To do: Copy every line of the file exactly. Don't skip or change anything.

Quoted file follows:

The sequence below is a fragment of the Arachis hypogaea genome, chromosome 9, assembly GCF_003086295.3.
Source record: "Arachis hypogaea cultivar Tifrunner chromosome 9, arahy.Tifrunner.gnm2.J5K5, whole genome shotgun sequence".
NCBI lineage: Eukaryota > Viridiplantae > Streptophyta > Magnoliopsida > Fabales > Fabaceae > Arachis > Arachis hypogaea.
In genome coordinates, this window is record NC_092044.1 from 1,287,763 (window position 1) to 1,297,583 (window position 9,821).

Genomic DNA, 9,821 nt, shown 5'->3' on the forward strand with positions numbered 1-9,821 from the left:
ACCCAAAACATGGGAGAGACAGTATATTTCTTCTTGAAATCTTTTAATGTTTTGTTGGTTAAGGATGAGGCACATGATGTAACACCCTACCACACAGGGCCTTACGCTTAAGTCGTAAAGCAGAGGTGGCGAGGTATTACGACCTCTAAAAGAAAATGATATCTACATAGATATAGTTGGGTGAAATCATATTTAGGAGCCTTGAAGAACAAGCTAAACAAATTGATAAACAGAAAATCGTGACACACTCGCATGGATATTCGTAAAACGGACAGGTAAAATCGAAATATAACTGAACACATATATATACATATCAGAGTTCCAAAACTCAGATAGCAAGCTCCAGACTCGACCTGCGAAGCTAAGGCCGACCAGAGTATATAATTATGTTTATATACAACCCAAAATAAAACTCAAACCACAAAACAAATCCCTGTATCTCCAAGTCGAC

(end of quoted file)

The sequence below is a fragment of the Arachis hypogaea genome, chromosome 9, assembly GCF_003086295.3.
Source record: "Arachis hypogaea cultivar Tifrunner chromosome 9, arahy.Tifrunner.gnm2.J5K5, whole genome shotgun sequence".
NCBI lineage: Eukaryota > Viridiplantae > Streptophyta > Magnoliopsida > Fabales > Fabaceae > Arachis > Arachis hypogaea.
In genome coordinates, this window is record NC_092044.1 from 1,287,763 (window position 1) to 1,297,583 (window position 9,821).

Genomic DNA, 9,821 nt, shown 5'->3' on the forward strand with positions numbered 1-9,821 from the left:
ACCCAAAACATGGGAGAGACAGTATATTTCTTCTTGAAATCTTTTAATGTTTTGTTGGTTAAGGATGAGGCACATGATGTAACACCCTACCACACAGGGCCTTACGCTTAAGTCGTAAAGCAGAGGTGGCGAGGTATTACGACCTCTAAAAGAAAATGATATCTACATAGATATAGTTGGGTGAAATCATATTTAGGAGCCTTGAAGAACAAGCTAAACAAATTGATAAACAGAAAATCGTGACACACTCGCATGGATATTCGTAAAACGGACAGGTAAAATCGAAATATAACTGAACACATATATATACATATCAGAGTTCCAAAACTCAGATAGCAAGCTCCAGACTCGACCTGCGAAGCTAAGGCCGACCAGAGTATATAATTATGTTTATATACAACCCAAAATAAAACTCAAACCACAAAACAAATCCCTGTATCTCCAAGTCGAC